Our Research

Our research is in the field of Quantitative and Population Genetics, which deals with the inheritance of complex or quantitative traits which result from the actions and interactions of multiple genes and the environment. By developing new experimental and statistical methods we seek the answers to a range of interesting questions in genomics and evolutionary biology encompassing the following broad areas:

 

(1) Evolution of polyploid plants.

Polyploid organisms have undergone whole genome duplication and so have multiple complete sets of chromosomes, unlike their diploid counterparts which have two chromosome sets. Polyploidy has been a major driving force in the evolution of flowering plants, with most species existing either as current polyploids or palaeopolyploids, having undergone a gradual process of “diploidization,” or reversion to a diploid state over evolutionary time. In fact, many of our most important crop plants are either autopolyploid, such as potato and coffee, or allopolyploid, for example pasta and bread wheats, oat, cotton and canola. Other major crops are palaeopolyploids, including barley, maize and rice. Understanding the evolution of polyploid genomes is therefore an essential component in meeting the global food security challenge.

We are interested in polyploidy as it is an incredibly dynamic process with hallmark features including rearrangements, gene loss, sequence divergence and changes in expression of the component subgenomes. These multiple subgenomes create add an extra layer of complexity in meiosis and lead to more sophisticated patterns of inheritance in polyploid species. This in turn creates challenges for us to solve in order to carry out population genetics analyses and genetic analysis of complex traits in these species.

 

(2) Theoretical and experimental strategies for dissecting the genetic architecture of complex traits in diploids and polyploids.

Almost all organismal traits in nature are complex or quantitative traits, particularly those relevant to plant and animal breeding, and also human health and disease. To unravel the genetic architecture of such traits into underlying Quantitative Trait Loci (QTL), we develop new experimental and statistical methods for constructing genetic marker linkage maps in either diploid or autotetraploid genomes, and for linking quantitative phenotypes to the effects of their underlying genes. We have established several experimental systems for this work, including Arabidopsis thaliana, potato and yeast.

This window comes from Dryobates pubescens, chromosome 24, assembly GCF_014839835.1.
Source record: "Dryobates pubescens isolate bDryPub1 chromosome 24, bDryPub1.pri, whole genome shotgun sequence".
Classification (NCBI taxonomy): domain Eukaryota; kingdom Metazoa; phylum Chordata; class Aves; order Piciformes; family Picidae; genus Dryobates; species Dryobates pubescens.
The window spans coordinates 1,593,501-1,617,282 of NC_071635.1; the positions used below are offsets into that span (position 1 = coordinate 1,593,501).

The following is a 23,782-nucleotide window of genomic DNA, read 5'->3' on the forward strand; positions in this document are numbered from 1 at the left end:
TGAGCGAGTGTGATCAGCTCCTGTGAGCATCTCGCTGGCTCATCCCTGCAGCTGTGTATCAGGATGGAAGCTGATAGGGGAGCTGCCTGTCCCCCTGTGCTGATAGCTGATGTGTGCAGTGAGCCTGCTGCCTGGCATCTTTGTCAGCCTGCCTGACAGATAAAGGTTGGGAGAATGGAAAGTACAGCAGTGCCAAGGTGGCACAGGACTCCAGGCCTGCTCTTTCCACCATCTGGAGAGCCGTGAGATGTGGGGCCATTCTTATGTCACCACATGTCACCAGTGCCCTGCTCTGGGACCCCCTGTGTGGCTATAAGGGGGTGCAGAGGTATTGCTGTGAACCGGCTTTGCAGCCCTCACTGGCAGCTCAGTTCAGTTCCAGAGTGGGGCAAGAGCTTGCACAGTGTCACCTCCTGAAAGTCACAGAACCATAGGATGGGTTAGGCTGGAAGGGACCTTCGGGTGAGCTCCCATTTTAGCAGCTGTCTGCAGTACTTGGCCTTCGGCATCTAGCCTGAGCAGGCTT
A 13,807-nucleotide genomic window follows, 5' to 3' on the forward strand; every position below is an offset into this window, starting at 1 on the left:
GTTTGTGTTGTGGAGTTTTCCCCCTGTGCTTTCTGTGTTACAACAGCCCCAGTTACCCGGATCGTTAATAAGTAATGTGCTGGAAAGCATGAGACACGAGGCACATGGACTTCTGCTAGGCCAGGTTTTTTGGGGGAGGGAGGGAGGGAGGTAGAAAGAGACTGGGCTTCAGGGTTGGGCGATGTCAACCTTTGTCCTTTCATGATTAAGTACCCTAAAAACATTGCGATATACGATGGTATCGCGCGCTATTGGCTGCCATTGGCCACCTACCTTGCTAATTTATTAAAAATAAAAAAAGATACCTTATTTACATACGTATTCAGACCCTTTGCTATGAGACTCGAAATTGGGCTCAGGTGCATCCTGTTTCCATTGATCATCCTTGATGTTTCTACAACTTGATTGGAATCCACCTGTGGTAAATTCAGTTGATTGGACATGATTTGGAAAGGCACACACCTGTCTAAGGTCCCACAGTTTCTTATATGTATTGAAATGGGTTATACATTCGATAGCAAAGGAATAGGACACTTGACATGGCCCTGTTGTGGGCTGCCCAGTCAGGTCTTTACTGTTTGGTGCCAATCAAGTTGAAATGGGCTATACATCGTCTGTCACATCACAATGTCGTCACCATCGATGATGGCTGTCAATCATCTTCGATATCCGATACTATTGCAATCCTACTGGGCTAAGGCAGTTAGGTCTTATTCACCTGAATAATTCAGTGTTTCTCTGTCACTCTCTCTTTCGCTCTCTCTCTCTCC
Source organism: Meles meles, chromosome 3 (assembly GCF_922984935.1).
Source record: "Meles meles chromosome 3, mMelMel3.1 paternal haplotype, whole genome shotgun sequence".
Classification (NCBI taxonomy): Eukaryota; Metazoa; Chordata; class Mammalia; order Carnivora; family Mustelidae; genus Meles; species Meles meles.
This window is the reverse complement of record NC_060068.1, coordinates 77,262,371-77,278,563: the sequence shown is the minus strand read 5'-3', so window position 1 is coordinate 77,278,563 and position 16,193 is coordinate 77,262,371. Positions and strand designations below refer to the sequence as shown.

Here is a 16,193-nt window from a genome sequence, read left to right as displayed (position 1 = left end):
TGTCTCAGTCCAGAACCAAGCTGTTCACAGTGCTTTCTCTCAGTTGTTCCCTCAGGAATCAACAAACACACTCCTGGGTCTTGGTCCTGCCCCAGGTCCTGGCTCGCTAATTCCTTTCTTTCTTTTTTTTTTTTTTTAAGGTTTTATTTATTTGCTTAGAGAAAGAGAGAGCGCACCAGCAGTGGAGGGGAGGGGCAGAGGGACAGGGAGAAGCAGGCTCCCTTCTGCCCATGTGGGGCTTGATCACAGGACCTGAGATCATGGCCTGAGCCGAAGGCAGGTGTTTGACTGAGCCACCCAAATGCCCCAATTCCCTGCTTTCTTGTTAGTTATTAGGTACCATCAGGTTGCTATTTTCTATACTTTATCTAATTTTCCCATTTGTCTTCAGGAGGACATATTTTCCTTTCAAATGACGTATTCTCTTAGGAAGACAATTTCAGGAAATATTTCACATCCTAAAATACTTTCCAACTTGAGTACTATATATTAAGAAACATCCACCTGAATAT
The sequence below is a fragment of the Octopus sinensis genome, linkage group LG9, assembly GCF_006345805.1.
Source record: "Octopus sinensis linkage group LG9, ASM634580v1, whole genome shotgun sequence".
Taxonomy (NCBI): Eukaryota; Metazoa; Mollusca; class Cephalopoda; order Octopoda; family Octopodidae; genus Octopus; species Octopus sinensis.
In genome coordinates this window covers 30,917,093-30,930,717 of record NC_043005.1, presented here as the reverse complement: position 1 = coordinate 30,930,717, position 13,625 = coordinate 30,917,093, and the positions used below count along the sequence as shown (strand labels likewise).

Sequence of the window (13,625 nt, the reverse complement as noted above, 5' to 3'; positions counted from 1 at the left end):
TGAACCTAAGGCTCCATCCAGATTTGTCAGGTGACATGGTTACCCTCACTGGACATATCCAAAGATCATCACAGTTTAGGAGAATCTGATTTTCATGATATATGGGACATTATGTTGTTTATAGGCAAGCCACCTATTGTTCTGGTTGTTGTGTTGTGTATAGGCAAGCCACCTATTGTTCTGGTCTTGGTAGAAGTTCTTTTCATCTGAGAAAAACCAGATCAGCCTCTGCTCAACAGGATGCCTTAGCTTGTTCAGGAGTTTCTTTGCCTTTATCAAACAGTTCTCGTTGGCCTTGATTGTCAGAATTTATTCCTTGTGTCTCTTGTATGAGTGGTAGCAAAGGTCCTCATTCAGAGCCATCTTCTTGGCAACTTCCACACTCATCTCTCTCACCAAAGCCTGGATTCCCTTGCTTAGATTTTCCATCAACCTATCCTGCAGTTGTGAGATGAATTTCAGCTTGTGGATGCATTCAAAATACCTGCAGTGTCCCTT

(3) Evolutionary and comparative genomics using multi-omics approaches.

In the modern era of large scale data-driven biology, high dimensional ‘omics’ data is rapidly accumulating, particularly from Next Generation Sequencing (DNA-seq, RNA-seq, MethylC-seq, etc.) We are developing statistical methods to integrate data from multiple omics sources, including genomics, epigenomics and transcriptomics, to achieve a detailed understanding of the molecular basis of complex traits in various species.

 

(4) Molecular mechanisms of lung cancer.

Working with our collaborators in Fudan University (Shanghai, China), we carry out experimental analyses using human populations and mouse models to understand the molecular basis of non-small cell lung cancer (NSCLC).

 


Current Projects

Mapping complex agronomic traits in autotetraploid potato

Potato (Solanum tuberosum), an autotetraploid crop, has been selected by the FAO as the world’s 3rd most important food crop. Effective breeding of improved varieties of potato is therefore an important part of the solution to world food security. In this project we are developing a new set of experimental and methodological tools to enable complex traits to be mapped in potato on a theoretically rigorous basis. This work will provide potato breeders with map information of agronomic quantitative traits for performing marker assisted selection and thereby significantly enhancing breeding efficiency. Funded by the BBSRC.